Using Budding Botanist funds students from the K. William Harvey school and members of the surrounding community will clear out old infrastructure and invasive plants from the existing Park, replacing them with native seeds and starter plants from a local indigenous seed sovereignty company. “By having the space to grow and harvest native/indigenous plants we will be able to connect students to their home and ancestors. They will get a glimpse of what food sovereignty looked like before colonization. They will become familiar with the seasons and the importance of preserving the land around them for generations to come,” notes Hadely. “Hopefully the plants the children will work with will allow them to become the future generation of land stewards and teach them to respect all the living things around them. 

John Dewey High School (Brooklyn, NY)
“Rigorous lab instruction is difficult to fund in a normal fiscal year and this school year, the needs of students have only grown” shares Jennifer Grace, a Special Education and Science teacher at John Dewey High School. With Budding Botanist Funds, the NY-based school will send 75 hydroponic lab kits to students engaged in remote learning. Science teachers hope that these take-home resources will help bridge the gap between live science lab research opportunities that students would normally expect from in-person learning and the realities of continued at-home learning. “In the past students engaged in lab activities where they were able to manipulate variables, practice investigation skills, and often get their gloved hands dirty. The pandemic has made those lab activities nearly impossible this year.”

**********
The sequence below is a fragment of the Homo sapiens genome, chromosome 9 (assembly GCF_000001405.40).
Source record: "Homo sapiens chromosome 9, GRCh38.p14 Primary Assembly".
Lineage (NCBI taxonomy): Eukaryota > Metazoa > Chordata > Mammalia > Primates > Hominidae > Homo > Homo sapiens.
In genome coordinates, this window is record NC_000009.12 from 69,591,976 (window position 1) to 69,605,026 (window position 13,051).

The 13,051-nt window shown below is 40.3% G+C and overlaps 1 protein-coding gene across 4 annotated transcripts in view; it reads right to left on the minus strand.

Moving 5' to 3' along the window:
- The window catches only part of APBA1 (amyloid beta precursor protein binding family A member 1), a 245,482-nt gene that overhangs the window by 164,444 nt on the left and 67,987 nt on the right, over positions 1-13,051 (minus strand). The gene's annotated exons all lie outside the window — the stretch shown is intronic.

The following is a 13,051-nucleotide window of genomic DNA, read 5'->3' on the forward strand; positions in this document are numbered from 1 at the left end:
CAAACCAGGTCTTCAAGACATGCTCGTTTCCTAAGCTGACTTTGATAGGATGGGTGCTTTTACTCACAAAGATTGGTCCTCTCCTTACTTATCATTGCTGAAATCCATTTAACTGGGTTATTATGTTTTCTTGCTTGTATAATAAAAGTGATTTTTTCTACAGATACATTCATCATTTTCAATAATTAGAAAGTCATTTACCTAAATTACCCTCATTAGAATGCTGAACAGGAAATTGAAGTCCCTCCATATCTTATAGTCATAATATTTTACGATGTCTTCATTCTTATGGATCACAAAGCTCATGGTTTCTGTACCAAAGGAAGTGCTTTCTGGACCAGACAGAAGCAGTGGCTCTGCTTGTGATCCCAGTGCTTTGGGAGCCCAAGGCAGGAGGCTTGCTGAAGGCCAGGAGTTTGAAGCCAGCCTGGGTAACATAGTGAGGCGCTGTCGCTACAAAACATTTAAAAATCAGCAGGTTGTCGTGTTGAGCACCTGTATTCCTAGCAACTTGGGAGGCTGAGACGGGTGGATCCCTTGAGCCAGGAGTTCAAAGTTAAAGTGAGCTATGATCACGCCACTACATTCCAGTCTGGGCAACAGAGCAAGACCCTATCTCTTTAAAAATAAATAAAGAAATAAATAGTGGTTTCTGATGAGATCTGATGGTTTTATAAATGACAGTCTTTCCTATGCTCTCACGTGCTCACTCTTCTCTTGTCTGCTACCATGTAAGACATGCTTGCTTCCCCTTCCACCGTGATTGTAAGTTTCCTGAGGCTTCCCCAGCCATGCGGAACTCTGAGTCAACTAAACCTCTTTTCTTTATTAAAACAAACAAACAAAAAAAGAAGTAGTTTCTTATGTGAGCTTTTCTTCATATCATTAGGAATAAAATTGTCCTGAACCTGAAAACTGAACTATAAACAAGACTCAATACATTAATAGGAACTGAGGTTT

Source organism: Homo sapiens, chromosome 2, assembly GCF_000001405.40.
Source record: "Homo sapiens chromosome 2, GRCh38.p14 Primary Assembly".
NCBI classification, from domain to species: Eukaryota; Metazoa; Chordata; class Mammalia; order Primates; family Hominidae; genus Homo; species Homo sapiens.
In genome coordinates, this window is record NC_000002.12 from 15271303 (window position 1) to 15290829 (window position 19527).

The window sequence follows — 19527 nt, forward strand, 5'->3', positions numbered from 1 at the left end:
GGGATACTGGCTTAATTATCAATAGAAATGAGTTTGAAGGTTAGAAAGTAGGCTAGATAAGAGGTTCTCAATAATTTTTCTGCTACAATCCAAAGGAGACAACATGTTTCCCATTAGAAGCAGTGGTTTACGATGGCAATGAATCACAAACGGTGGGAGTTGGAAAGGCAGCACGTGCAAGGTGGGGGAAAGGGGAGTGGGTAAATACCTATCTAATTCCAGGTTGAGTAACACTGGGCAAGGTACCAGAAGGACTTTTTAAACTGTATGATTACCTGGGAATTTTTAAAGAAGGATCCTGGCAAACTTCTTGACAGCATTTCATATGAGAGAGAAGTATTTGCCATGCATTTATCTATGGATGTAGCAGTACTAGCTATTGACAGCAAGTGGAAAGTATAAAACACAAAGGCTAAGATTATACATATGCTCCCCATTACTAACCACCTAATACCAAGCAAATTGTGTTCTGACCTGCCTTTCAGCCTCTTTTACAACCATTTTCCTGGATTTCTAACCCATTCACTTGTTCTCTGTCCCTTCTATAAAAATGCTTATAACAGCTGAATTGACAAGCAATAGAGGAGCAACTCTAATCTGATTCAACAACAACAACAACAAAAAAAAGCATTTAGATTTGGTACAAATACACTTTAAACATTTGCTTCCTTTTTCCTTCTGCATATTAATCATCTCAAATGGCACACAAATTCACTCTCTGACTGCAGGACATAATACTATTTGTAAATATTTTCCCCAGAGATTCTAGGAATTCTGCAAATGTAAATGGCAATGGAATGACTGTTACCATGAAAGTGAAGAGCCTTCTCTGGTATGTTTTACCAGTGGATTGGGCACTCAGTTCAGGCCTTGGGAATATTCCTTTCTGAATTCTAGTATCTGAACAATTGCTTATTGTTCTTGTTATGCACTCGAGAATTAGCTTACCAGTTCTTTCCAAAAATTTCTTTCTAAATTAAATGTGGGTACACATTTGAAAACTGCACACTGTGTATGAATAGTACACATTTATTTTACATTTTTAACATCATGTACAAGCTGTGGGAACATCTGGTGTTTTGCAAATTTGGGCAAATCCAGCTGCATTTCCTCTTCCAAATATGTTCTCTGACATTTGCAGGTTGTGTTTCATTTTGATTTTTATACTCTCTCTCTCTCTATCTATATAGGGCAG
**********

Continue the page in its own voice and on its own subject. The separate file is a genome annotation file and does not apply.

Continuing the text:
The home hydroponic lab kits will be used to promote biodiversity and sustainability through laboratory investigation cycles that emphasize ecological relationships, water and nutrient cycles, and direct environmental action—topics covered in a Living Environment biology course. “The hydroponic home kits will contain five types of seeds: chard, basil, kale, calendula, and pole beans, all of which produce edible plants. The kits will also have pH strips, a pH key; plant nutrients, cotton wicks, Q-plus and clay pebbles, hydroponic growing mediums, a growing container, and a picture guide and manual” says Grace. “By planting, cultivating, and harvesting these edible plants, students can experience first-hand how hydroponics can be a viable alternative to conventional farming. Additionally students will be able to study and run investigations while growing these edible plants, practicing observation, data collection, and other critical STEM skills.”

Here are some snapshots of the rest of our amazing 2021 Budding Botanist Winners

Anderson Mill Elementary School (Austin, TX)

Anderson Mill Elementary school is excited to expand their existing growing space to include a pollinator/wildlife garden, rain garden, and drought tolerant garden.

Bessie Weller Elementary School (Staunton, VA)